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Material Type:
Community College / Lower Division, College / Upper Division
Ohio Open Ed Collaborative
  • OSC0032
  • Plant Reproduction
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    Creative Commons Attribution Non-Commercial Share Alike
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    Plant Reproduction


    Plants have evolved different reproductive strategies for the continuation of their species. Some plants reproduce sexually, and others asexually, in contrast to animal species, which rely almost exclusively on sexual reproduction. Plant sexual reproduction usually depends on pollinating agents, while asexual reproduction is independent of these agents. Flowers are often the showiest or most strongly scented part of plants. With their bright colors, fragrances, and interesting shapes and sizes, flowers attract insects, birds, and animals to serve their pollination needs. Other plants pollinate via wind or water; still others self-pollinate. This module will explore these ideas as well as their impacts on human ventures such as agriculture and horticulture.

    Learning Objectives

    Learning Objectives (Biology II TAGs)

    II.6: Describe and contrast reproduction and development in plant and animal systems.

    Recommended Textbook Resources

    Chapter 32: Plant ReproductionBiology 2e

    OpenStax: Biology 2e

    The length of time from the beginning of development to the death of a plant is called its life span. The life cycle, on the other hand, is the sequence of stages a plant goes through from seed germination to seed production of the mature plant. Some plants, such as annuals, only need a few weeks to grow, produce seeds and die. Other plants, such as the bristlecone pine, live for thousands of years. Chapter 32, Plant Reproduction, will provide a detailed description of the reproductive structures and processes found within plants life cycles as well as life spans.

    Student Assessment Activities

    Student Assessment Activities are below; instructors can also Download a Plant Reproduction Activities Word File or View the Plant Reproduction Student Activity Google Doc.

    Project 1:

    Complete the end of the chapter “Review Questions”.  Make sure to answer each question thoroughly and include page numbers from the text where the answers can be found.  Be prepared to discuss your answers in a group setting during class.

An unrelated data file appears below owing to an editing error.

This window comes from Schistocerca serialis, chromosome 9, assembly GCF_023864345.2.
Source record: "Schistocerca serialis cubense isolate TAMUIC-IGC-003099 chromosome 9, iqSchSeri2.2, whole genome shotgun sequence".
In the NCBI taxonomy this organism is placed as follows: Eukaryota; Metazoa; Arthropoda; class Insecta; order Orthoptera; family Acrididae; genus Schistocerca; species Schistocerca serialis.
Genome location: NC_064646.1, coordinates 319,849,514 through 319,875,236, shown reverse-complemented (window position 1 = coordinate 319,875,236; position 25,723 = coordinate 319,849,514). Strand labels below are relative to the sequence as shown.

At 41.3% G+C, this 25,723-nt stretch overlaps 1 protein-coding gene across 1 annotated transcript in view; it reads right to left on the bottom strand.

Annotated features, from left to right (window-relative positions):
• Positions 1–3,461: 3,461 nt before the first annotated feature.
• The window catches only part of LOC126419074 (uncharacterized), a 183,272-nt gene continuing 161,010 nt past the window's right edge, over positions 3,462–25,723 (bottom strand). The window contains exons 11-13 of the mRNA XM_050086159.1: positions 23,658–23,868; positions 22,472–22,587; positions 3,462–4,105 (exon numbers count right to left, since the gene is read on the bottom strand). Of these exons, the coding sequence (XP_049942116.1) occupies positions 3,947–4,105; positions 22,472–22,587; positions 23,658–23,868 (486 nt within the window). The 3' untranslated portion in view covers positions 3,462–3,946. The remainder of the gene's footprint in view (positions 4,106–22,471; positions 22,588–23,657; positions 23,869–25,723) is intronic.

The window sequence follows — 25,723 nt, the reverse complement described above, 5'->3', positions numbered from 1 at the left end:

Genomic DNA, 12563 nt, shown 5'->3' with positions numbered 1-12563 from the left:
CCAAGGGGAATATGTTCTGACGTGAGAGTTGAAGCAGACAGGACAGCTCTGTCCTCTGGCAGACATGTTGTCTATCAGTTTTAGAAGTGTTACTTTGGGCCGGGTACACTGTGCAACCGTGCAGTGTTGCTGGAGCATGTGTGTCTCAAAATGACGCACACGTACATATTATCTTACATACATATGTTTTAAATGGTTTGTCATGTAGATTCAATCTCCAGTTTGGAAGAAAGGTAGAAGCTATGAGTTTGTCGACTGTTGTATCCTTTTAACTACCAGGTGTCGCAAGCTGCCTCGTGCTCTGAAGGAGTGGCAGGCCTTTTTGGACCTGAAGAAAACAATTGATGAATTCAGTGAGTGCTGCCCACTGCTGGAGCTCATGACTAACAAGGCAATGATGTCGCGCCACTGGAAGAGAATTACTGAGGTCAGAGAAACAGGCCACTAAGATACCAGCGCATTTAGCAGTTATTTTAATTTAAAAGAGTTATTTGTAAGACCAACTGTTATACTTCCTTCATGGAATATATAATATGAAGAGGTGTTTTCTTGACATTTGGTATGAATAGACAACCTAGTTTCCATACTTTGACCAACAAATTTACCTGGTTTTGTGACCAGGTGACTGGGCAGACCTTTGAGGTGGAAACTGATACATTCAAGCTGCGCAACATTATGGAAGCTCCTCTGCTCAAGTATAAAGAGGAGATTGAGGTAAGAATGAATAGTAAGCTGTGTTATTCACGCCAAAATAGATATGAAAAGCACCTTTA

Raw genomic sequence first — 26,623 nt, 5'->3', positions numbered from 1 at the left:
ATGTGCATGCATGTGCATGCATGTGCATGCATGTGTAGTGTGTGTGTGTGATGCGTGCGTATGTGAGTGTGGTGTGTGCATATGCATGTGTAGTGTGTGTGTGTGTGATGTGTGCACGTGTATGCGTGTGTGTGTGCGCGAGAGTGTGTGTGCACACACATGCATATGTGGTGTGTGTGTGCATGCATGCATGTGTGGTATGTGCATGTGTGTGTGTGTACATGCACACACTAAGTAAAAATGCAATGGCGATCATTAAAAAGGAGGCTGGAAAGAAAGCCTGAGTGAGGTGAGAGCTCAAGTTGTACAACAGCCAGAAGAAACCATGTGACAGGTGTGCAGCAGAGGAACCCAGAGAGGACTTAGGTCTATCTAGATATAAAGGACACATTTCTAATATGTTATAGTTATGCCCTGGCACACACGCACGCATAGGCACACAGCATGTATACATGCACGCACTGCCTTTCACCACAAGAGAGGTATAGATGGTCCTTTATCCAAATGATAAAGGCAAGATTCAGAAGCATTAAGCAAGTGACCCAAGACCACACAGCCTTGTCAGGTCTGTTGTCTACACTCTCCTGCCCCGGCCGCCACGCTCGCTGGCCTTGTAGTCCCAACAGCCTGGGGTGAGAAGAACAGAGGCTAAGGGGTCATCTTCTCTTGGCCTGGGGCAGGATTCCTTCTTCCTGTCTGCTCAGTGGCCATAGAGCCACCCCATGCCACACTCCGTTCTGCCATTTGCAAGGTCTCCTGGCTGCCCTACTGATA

Project 2:

    Complete the end of the chapter “Critical Thinking Questions” according to your group number.  You will be sharing your responses with members from the other groups during class.  (This is a modified “Jigsaw” method.  To use this “Jigsaw” have everyone meet in their groups for a specified amount of time.  While they are discussing their responses/ideas separate everyone into new groups so that each new group has a representative from the original group.  Have the new groups meet for a specified amount of time to share their responses/ideas.  This way each person holds a piece of the overall puzzle.)

    Group 1: 16-18

    Group 2: 19-21

    Group 3: 22-23

    Group 4: 24-25


    Project 3:

    Divide the class into small groups.  Assign each group to work with monocots or dicots.  Every group will use their resources (textbook, notes, internet, etc.) to create a PPT that fully describes their assigned topic.  Their PPT should contain descriptive text and visual aids (pictures, diagrams, videos, etc.).  They can share their PPT through their school’s LMS or Google Docs.


    Project 4:

    Create a diagram or table that compares the reproductive methods of angiosperms and gymnosperms.  (Include gamete formation, pollination, seed development, and seed dispersal.)  Then answer the following questions…

    1. What are the evolutionary benefits of the reproductive methods of angiosperms?  Gymnosperms?
    2. Why are angiosperms able to utilize animal pollinators while gymnosperms are not?
    3. Based on reproductive strategies, would angiosperms or gymnosperms be better suited for colder climates?  Why?
    4. Would you consider cones or fruits to be the more advanced evolutionary development?  Why? 


    Project 5:

    Create a research paper over the impacts of artificial asexual reproduction on agriculture and industry or the impacts of decreasing populations of honeybees (CCD) on agriculture and industry.